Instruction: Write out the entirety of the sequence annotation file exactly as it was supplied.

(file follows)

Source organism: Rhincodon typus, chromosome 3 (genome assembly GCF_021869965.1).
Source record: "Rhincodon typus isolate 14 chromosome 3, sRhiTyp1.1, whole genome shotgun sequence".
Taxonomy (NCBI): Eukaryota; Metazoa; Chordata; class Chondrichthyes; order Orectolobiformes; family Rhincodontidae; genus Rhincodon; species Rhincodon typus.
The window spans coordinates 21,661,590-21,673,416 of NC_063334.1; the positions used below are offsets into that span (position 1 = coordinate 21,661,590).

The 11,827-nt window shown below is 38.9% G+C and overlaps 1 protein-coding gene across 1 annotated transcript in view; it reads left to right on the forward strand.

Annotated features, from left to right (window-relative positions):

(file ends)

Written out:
Source organism: Rhincodon typus, chromosome 3 (genome assembly GCF_021869965.1).
Source record: "Rhincodon typus isolate 14 chromosome 3, sRhiTyp1.1, whole genome shotgun sequence".
Taxonomy (NCBI): Eukaryota; Metazoa; Chordata; class Chondrichthyes; order Orectolobiformes; family Rhincodontidae; genus Rhincodon; species Rhincodon typus.
The window spans coordinates 21,661,590-21,673,416 of NC_063334.1; the positions used below are offsets into that span (position 1 = coordinate 21,661,590).

The 11,827-nt window shown below is 38.9% G+C and overlaps 1 protein-coding gene across 1 annotated transcript in view; it reads left to right on the forward strand.

Annotated features, from left to right (window-relative positions):